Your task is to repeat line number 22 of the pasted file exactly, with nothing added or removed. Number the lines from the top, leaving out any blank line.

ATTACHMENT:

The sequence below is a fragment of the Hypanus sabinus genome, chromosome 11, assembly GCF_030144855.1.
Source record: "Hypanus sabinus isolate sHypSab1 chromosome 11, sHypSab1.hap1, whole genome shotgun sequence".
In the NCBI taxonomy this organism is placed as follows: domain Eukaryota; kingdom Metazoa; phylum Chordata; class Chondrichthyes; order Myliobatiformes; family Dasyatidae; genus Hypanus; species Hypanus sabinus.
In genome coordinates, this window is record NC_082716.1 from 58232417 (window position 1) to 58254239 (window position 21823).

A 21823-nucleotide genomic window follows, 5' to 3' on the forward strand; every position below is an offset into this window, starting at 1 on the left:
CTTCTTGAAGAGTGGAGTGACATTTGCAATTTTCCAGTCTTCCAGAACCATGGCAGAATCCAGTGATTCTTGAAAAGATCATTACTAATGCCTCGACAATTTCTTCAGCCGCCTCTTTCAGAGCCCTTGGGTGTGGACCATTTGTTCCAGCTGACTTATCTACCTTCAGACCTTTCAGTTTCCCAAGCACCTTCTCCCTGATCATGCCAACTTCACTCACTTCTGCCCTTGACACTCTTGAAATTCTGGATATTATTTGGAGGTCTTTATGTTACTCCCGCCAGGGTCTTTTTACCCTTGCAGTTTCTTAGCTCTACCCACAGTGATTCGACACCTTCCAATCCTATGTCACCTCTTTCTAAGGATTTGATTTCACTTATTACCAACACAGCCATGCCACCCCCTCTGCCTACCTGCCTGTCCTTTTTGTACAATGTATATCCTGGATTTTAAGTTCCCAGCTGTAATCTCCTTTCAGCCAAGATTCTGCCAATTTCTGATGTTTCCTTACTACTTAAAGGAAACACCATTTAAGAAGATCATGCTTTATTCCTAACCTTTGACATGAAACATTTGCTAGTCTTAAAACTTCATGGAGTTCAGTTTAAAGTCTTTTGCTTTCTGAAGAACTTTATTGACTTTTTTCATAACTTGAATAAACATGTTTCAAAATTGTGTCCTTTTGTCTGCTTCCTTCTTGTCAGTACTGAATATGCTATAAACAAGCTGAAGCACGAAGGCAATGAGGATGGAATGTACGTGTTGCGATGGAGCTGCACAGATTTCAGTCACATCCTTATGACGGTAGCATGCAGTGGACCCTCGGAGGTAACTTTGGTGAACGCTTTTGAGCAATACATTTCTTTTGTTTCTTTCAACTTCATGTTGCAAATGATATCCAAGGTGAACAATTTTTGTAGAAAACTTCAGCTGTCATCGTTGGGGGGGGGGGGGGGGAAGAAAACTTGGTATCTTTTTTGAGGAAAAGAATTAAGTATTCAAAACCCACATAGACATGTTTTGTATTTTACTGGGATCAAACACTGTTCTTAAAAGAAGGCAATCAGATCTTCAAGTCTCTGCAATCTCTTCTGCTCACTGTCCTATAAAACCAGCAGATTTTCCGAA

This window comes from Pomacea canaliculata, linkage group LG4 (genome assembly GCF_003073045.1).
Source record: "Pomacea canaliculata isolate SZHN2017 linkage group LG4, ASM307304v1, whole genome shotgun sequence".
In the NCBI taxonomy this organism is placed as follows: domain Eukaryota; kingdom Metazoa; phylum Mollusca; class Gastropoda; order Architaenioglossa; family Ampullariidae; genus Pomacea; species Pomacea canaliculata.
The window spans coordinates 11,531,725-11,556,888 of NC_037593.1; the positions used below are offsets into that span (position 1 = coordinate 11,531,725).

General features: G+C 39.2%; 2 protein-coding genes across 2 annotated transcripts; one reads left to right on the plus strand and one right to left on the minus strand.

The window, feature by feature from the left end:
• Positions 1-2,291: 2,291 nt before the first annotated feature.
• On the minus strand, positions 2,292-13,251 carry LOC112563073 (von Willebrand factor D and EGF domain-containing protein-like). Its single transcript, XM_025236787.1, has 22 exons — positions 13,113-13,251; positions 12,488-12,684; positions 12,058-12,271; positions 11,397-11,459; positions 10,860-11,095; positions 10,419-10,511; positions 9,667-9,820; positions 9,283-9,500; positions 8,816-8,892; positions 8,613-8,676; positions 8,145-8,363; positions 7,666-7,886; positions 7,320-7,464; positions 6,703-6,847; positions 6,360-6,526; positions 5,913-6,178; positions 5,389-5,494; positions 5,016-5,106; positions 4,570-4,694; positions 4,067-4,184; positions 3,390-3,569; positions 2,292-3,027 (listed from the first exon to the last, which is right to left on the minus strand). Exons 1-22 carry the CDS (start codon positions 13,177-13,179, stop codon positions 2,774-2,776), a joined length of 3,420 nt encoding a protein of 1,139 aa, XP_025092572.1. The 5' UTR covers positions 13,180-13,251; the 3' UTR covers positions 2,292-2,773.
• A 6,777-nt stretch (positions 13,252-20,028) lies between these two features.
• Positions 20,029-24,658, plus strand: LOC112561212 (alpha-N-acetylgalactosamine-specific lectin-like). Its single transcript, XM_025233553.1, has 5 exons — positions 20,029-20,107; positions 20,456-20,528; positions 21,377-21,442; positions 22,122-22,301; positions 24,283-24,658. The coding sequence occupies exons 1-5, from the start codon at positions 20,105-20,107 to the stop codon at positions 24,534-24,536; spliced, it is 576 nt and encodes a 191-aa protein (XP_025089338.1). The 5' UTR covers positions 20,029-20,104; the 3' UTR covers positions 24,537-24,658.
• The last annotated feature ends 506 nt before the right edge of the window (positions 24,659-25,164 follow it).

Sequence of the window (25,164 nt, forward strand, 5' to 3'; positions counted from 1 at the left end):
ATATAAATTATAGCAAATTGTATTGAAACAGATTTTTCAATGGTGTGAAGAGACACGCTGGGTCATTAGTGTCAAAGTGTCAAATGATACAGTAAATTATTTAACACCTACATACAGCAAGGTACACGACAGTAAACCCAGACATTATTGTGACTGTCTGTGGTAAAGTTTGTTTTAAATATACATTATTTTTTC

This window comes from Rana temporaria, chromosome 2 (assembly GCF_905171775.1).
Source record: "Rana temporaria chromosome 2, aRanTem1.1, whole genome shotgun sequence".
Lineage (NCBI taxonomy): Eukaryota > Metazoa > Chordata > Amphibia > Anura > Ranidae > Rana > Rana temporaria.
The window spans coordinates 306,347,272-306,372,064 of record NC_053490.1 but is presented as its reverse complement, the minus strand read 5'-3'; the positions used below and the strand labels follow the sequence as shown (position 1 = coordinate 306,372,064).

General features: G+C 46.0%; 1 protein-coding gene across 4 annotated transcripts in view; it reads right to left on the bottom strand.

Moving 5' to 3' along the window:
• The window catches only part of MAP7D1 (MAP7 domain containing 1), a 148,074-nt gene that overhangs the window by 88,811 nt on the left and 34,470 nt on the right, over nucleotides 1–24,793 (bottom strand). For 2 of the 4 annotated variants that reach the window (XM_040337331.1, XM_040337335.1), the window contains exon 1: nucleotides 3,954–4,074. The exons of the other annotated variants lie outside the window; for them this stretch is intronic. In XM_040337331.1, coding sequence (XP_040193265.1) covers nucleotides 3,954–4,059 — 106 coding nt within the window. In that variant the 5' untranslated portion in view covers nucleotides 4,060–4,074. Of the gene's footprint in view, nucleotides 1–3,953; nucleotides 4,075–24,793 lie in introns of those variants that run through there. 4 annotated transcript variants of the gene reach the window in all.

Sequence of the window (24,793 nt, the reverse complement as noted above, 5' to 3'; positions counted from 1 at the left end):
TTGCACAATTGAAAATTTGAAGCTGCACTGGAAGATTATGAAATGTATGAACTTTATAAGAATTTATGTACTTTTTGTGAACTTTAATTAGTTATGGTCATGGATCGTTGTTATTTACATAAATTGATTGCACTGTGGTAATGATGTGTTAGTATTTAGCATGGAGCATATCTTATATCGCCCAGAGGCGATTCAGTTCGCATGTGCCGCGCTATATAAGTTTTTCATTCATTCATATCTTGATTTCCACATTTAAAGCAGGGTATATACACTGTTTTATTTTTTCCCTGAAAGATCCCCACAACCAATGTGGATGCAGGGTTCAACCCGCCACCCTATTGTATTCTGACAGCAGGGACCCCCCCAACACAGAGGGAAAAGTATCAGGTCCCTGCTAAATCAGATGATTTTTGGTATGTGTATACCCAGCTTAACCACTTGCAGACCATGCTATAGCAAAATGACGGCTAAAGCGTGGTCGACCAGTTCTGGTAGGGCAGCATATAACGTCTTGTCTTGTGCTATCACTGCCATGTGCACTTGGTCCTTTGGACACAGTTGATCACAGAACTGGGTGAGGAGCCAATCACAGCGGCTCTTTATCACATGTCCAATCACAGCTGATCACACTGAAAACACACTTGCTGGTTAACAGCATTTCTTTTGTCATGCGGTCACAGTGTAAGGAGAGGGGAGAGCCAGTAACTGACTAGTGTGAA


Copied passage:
Lineage (NCBI taxonomy): Eukaryota > Metazoa > Chordata > Amphibia > Anura > Ranidae > Rana > Rana temporaria.